Researchers have discovered a supermassive black hole spinning at 50 percent the speed of light. This incredible find is reported in the latest issue of Science and is being presented at the 233rd meeting of the American Astronomical Society.
The story that led to this discovery started on November 22, 2014. On that night, astronomers discovered a supermassive black hole ripping apart a star, producing a bright flash of light. This phenomenon is known as a "tidal disruption event" (TDE), and this particular one – ASASSN-14li – has fascinated scientists ever since.
There are two reasons for this fascination. ASASSN-14li is a perfect specimen of tidal disruption flares, agreeing with many theoretical predictions. Also, the repeating X-ray emission brightens and fades every 131 seconds. This emission has been visible for at least 450 days, which is how the researchers were able to work out the black hole spins on itself at around 150,000 kilometers (93,000 miles) per second.
"That's not super fast – there are other black holes with spins estimated to be near 99 percent the speed of light," lead author Dr Dheeraj Pasham from MIT said in a statement. "But this is the first time we're able to use tidal disruption flares to constrain the spins of supermassive black holes."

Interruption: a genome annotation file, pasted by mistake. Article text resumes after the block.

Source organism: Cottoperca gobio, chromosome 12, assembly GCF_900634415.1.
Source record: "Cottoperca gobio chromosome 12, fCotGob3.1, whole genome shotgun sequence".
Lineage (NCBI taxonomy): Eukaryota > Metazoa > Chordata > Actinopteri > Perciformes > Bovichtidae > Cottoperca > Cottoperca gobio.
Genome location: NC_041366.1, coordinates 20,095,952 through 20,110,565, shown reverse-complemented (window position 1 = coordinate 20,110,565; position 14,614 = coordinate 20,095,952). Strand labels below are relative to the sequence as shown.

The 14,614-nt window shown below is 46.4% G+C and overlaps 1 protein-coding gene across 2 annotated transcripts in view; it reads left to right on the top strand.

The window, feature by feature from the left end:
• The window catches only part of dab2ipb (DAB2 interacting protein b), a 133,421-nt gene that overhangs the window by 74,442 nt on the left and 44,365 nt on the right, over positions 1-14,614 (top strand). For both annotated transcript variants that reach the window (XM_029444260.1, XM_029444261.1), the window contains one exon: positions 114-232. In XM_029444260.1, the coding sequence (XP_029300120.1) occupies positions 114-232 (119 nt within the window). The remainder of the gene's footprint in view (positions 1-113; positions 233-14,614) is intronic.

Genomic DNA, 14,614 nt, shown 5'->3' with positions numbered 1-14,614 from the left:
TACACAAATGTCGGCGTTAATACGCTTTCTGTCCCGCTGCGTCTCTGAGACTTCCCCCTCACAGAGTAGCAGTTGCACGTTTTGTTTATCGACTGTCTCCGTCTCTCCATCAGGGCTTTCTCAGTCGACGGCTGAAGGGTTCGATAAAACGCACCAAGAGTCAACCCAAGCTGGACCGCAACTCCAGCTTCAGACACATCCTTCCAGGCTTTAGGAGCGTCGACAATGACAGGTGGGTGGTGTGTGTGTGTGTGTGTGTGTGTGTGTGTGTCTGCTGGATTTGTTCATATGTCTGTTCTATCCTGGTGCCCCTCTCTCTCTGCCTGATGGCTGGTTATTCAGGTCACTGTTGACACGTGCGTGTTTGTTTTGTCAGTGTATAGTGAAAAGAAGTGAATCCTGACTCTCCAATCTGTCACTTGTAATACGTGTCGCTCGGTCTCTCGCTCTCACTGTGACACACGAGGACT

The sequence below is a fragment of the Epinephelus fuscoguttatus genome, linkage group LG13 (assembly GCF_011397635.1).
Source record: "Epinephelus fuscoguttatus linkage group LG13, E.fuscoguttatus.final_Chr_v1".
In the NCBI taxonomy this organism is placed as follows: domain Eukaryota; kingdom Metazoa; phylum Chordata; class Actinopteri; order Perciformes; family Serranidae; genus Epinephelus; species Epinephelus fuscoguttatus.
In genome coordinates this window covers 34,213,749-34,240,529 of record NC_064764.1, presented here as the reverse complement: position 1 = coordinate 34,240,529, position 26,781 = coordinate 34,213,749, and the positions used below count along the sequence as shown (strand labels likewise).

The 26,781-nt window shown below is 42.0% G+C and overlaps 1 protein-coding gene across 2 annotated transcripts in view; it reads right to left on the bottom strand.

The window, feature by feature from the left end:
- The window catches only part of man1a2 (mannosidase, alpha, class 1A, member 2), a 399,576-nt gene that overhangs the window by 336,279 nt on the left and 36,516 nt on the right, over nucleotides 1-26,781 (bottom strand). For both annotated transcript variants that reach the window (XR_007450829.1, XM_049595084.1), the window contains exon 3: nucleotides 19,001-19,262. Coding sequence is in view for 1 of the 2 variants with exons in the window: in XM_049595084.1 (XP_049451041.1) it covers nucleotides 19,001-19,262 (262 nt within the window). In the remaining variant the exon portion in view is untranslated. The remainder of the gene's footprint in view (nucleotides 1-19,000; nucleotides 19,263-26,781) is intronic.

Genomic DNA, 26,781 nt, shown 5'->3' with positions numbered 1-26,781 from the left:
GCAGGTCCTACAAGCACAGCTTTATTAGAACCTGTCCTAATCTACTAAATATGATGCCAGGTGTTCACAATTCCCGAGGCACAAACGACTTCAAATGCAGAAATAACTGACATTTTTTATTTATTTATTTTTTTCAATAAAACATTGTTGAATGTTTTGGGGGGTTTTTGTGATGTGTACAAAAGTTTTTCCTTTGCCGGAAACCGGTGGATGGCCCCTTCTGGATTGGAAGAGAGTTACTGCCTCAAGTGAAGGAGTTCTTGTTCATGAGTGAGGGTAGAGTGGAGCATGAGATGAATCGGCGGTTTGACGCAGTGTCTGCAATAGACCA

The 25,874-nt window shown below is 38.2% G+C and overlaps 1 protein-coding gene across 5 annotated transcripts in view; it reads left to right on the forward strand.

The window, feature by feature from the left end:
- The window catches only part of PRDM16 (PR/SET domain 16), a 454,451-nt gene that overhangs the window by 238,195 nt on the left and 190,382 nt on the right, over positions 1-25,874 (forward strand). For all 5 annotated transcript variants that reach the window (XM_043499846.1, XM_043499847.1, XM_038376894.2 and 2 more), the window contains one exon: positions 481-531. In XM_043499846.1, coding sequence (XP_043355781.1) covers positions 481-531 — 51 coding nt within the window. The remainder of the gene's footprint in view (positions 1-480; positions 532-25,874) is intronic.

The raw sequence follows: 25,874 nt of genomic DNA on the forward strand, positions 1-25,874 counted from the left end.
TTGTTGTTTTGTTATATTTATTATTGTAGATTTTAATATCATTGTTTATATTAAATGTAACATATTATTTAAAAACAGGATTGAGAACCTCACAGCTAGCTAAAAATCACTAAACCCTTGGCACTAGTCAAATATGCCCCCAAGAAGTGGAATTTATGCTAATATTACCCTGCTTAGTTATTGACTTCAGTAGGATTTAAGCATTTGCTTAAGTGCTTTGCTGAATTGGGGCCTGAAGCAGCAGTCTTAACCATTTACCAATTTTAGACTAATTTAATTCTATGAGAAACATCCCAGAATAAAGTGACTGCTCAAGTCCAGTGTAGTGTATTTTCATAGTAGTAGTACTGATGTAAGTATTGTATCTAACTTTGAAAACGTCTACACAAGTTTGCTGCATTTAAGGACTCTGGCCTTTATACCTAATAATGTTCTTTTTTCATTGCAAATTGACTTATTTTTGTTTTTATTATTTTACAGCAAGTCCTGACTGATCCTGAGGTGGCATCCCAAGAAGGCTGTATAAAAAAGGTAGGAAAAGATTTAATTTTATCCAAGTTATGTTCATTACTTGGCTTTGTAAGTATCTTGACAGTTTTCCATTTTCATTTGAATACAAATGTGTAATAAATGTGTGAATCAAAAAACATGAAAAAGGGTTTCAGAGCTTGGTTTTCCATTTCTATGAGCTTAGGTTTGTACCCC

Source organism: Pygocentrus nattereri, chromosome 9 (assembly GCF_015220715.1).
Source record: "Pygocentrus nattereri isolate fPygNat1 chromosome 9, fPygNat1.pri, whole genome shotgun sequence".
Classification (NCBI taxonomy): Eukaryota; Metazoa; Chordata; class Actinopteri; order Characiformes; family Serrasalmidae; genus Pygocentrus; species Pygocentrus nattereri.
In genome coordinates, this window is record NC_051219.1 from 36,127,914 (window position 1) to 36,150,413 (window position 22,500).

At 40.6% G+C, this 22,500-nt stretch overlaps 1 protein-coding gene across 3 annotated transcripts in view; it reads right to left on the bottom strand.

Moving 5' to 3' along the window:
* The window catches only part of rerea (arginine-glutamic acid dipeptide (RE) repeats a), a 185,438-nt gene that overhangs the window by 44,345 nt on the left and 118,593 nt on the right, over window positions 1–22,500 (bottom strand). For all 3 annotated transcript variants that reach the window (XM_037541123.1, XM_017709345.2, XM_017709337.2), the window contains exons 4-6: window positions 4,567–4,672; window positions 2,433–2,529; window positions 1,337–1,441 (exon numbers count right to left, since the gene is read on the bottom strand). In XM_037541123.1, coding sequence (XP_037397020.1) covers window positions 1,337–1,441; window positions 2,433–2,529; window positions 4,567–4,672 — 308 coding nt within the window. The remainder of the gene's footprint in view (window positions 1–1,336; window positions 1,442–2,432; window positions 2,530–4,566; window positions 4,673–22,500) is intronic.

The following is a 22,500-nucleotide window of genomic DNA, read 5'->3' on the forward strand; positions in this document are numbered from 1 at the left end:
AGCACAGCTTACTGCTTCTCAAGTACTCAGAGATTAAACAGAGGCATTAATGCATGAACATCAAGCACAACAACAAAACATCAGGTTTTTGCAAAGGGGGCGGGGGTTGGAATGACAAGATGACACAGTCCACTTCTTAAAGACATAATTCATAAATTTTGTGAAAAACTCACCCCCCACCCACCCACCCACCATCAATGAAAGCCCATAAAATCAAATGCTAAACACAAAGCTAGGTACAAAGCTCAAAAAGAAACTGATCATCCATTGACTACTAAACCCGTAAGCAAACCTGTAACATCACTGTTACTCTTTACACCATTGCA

The cause of the periodic emission is a bit of a puzzle. The team modeled different scenarios to explain it, with the most likely one requiring a third partner to work. It's possible that the supermassive black hole is orbited by a white dwarf at the “innermost stable circular orbit”, the last safe path for material before plunging into the black hole. If so, this white dwarf must have been there before the 2014 TDE event. When the supermassive black hole ripped apart the star, some of the material was stolen by the white dwarf. This compact star is now shrouded by a luminous cape that shines in our direction every 131 seconds.
"The problem with this scenario is that, if you have a black hole with a mass that's 1 million times that of the Sun, and a white dwarf is circling it, then at some point over just a few hundred years, the white dwarf will plunge into the black hole," Pasham says. "We would've been extremely lucky to find such a system. But at least in terms of the properties of the system, this scenario seems to work."
Understanding TDEs and black holes helps astronomers work out many of the effects these incredible objects have on their host galaxies.